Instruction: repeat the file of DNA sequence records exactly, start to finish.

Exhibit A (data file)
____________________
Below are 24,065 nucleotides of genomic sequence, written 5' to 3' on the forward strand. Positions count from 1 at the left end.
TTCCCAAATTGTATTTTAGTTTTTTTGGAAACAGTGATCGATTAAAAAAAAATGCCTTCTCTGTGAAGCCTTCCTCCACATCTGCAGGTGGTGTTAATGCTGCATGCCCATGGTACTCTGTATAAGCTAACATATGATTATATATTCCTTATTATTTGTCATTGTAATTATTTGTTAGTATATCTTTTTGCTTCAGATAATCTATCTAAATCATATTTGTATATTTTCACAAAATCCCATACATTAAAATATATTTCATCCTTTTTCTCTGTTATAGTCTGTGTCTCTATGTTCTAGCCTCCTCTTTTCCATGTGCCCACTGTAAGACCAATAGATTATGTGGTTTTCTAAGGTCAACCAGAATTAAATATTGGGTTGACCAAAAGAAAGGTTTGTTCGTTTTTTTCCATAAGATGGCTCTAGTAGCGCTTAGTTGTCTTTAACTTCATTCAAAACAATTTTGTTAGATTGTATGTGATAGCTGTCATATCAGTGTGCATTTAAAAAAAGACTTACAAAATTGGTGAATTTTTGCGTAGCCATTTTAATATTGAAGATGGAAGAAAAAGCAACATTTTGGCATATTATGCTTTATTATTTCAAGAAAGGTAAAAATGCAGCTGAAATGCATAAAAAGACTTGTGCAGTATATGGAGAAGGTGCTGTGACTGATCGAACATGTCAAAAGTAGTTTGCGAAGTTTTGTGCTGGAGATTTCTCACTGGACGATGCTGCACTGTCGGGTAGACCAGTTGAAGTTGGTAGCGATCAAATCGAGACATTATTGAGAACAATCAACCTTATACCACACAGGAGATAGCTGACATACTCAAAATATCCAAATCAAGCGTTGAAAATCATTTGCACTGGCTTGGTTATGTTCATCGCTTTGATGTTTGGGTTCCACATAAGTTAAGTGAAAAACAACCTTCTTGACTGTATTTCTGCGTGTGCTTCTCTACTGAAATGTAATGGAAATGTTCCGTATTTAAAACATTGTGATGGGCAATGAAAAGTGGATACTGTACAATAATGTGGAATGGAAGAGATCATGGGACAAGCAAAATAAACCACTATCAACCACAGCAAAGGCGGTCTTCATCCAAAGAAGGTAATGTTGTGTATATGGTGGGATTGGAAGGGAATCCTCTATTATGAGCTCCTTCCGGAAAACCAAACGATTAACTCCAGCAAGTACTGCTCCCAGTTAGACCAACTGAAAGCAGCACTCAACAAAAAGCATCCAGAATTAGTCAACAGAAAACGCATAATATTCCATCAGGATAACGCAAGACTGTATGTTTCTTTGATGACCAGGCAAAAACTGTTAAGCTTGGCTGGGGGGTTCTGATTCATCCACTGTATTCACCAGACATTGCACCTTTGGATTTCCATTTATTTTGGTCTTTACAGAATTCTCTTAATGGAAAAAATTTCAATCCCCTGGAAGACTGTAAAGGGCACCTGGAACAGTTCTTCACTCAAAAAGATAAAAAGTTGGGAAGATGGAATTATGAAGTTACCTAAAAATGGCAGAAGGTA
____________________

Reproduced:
Below are 24,065 nucleotides of genomic sequence, written 5' to 3' on the forward strand. Positions count from 1 at the left end.
TTCCCAAATTGTATTTTAGTTTTTTTGGAAACAGTGATCGATTAAAAAAAAATGCCTTCTCTGTGAAGCCTTCCTCCACATCTGCAGGTGGTGTTAATGCTGCATGCCCATGGTACTCTGTATAAGCTAACATATGATTATATATTCCTTATTATTTGTCATTGTAATTATTTGTTAGTATATCTTTTTGCTTCAGATAATCTATCTAAATCATATTTGTATATTTTCACAAAATCCCATACATTAAAATATATTTCATCCTTTTTCTCTGTTATAGTCTGTGTCTCTATGTTCTAGCCTCCTCTTTTCCATGTGCCCACTGTAAGACCAATAGATTATGTGGTTTTCTAAGGTCAACCAGAATTAAATATTGGGTTGACCAAAAGAAAGGTTTGTTCGTTTTTTTCCATAAGATGGCTCTAGTAGCGCTTAGTTGTCTTTAACTTCATTCAAAACAATTTTGTTAGATTGTATGTGATAGCTGTCATATCAGTGTGCATTTAAAAAAAGACTTACAAAATTGGTGAATTTTTGCGTAGCCATTTTAATATTGAAGATGGAAGAAAAAGCAACATTTTGGCATATTATGCTTTATTATTTCAAGAAAGGTAAAAATGCAGCTGAAATGCATAAAAAGACTTGTGCAGTATATGGAGAAGGTGCTGTGACTGATCGAACATGTCAAAAGTAGTTTGCGAAGTTTTGTGCTGGAGATTTCTCACTGGACGATGCTGCACTGTCGGGTAGACCAGTTGAAGTTGGTAGCGATCAAATCGAGACATTATTGAGAACAATCAACCTTATACCACACAGGAGATAGCTGACATACTCAAAATATCCAAATCAAGCGTTGAAAATCATTTGCACTGGCTTGGTTATGTTCATCGCTTTGATGTTTGGGTTCCACATAAGTTAAGTGAAAAACAACCTTCTTGACTGTATTTCTGCGTGTGCTTCTCTACTGAAATGTAATGGAAATGTTCCGTATTTAAAACATTGTGATGGGCAATGAAAAGTGGATACTGTACAATAATGTGGAATGGAAGAGATCATGGGACAAGCAAAATAAACCACTATCAACCACAGCAAAGGCGGTCTTCATCCAAAGAAGGTAATGTTGTGTATATGGTGGGATTGGAAGGGAATCCTCTATTATGAGCTCCTTCCGGAAAACCAAACGATTAACTCCAGCAAGTACTGCTCCCAGTTAGACCAACTGAAAGCAGCACTCAACAAAAAGCATCCAGAATTAGTCAACAGAAAACGCATAATATTCCATCAGGATAACGCAAGACTGTATGTTTCTTTGATGACCAGGCAAAAACTGTTAAGCTTGGCTGGGGGGTTCTGATTCATCCACTGTATTCACCAGACATTGCACCTTTGGATTTCCATTTATTTTGGTCTTTACAGAATTCTCTTAATGGAAAAAATTTCAATCCCCTGGAAGACTGTAAAGGGCACCTGGAACAGTTCTTCACTCAAAAAGATAAAAAGTTGGGAAGATGGAATTATGAAGTTACCTAAAAATGGCAGAAGGTA